I tasted my first canelé not in Paris, but in Brookline, MA, of all places. A few years ago a search for the best baguette in Boston led me to a teeny tiny bakery called Clear Flour Bread. Standing in line I noticed the prettiest little thimble-sized pastries. Without thinking much of it, I asked the cashier to add a couple to my order. I nibbled on one as I walked back to the car and was instantly delighted with the by-design almost-burnt-caramel flavor. Not long after that, during a trip to NYC, I stumbled upon Canelé by Céline a shop on the Upper East Side, which offers both sweet and really unique savory flavors including chorizo, olive and pesto.
Originally from the Bordeaux region of southwest France, canelé batter consists of milk, butter, sugar, flour, eggs, vanilla and dark rum. They’re traditionally baked in copper molds coated with beeswax, which creates a delicate custard center and a dark caramelized exterior crust. I love them.
Of course, the catch is, they’re difficult to make. I find macarons a breeze compared to these guys. Canelés were on my kitchen to-do list along with paella, homemade mozzarella, etc. This past Spring, I ordered a silicone mold (notably less expensive than the copper version), from Amazon and first attempted them using this recipe. Didn’t go well. The pasties ballooned during the cooking process and puffed significantly out of the mold. If I had been been shooting for fifteen mini-soufflés, I would have been spot-on. And though the baked-custard tasted delicious, structurally, they were a complete fail. I wish I had taken a photo, but I was disappointed and didn’t feel like styling misshapen, improperly cooked desserts.
Somewhat fortuitously, not long after my first canelé flop, Dorie Greenspan shared an article by eat.live.travel.write detailing a lengthy canelé trial and error project. I saved the post as I wasn’t quite ready to try again. Firing-up the oven to 450˚ for over an hour during the Summer months didn’t really appeal to me. Once Fall arrived, however, I gave them another shot. I combined the ingredients on a Friday evening and carefully tucked the batter into the back of the refrigerator where it sat for over 24 hours. Sunday morning I allowed the mixture to come to room temperature and prepared the molds with a bit of melted butter. I painstakingly poured even amounts of custard into each cavity. I carefully transferred the pan to the oven and held my breath.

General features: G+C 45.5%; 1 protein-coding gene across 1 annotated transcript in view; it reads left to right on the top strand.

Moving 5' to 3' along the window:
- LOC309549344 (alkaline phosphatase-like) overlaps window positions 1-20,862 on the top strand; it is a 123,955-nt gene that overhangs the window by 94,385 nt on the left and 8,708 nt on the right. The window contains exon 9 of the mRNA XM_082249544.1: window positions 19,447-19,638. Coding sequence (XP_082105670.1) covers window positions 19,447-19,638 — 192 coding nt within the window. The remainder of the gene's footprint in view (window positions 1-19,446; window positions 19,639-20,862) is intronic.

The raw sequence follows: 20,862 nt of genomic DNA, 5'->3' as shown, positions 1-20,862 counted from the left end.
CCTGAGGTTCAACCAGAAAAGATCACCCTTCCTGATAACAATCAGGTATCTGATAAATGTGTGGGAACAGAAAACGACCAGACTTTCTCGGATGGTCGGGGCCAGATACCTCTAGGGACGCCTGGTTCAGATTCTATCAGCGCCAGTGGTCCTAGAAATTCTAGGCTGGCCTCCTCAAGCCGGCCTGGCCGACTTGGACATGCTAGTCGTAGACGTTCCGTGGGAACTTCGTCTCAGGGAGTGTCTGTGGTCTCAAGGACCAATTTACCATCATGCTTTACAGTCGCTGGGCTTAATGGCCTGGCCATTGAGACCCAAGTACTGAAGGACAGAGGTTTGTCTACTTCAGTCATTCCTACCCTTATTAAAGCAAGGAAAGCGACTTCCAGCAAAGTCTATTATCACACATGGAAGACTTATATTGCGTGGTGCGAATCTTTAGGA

Thirty minutes later I looked and was elated to find the canelés were baking within each mold properly. I dropped the temp and baked for another thirty minutes. At the end of an hour I used a toothpick to invert the canelés and bake for 10 minutes more. I was nervous about the toothpick process, but it was really quite simple.
In the end I pulled the canelés out of the oven, let them cool for 10 minutes and then proceeded to take pictures of them for an hour.
Were they perfect? No. Did I love them like I had given birth to them? Yes. And, despite their time-intensity, I’ll definitely make them again. Looking back, I think I may have allowed too much air into my first batter. You don’t want to over-whisk or over-mix the batter. It should be thin and flat.
Original recipe from eat.live.travel.write.
500 ml whole milk
30g unsalted butter
250g granulated sugar
140g all purpose flour
2 large eggs
2 large egg yolks
3 tbsp dark rum
2 tsp pure vanilla extract
Melted unsalted butter, for the molds
One day before baking:
Bring the milk and the butter to a boil in a medium saucepan. Remove from the heat and cool slightly, stirring occasionally to release some of the heat.
Place the sugar, flour, eggs and egg yolks in a small bowl and whisk gently until you have a soft paste-like consistency.
Pour in the milk/ butter and continue to whisk gently until you have a smooth liquid.
Add the vanilla and rum and give it one last stir (you don’t want to whisk air into this batter).
Use a wire strainer, strain the batter over a glass jug, cover the jug with plastic wrap and refrigerate 12-24 hours.
About an hour or two before baking:
Remove the batter from the fridge, give it a gentle stir and allow to come to room temperature (or at least, not chilled).
Prepare the silicone molds by brushing with a little melted butter. Coat the molds sparingly and in necessary, turn the molds upside down over a wire rack placed over paper towels to drain excess butter from inside molds. Set aside.
Pre-heat oven to 450˚F.
When the batter is room temperature, give the batter one final, gentle stir and pour into the molds about ¾ full.
Place the silicone molds on a wire cooling rack on a baking tray and bake at 450˚F for 30 minutes.
Reduce heat to 400˚F and bake for a further 30 minutes.
After 30 minutes, remove the tray from the oven and, with the aid of a toothpick, carefully remove the canelé from the molds and place them immediately back in the molds right side up.
Bake for 10 more minutes.
Remove molds from oven and place on a wire cooling rack for about 10 minutes before you unmold them and allow to come to room temperature on a wire cooling rack.
Best eaten the day they are made (after about 2 hours at room temperature).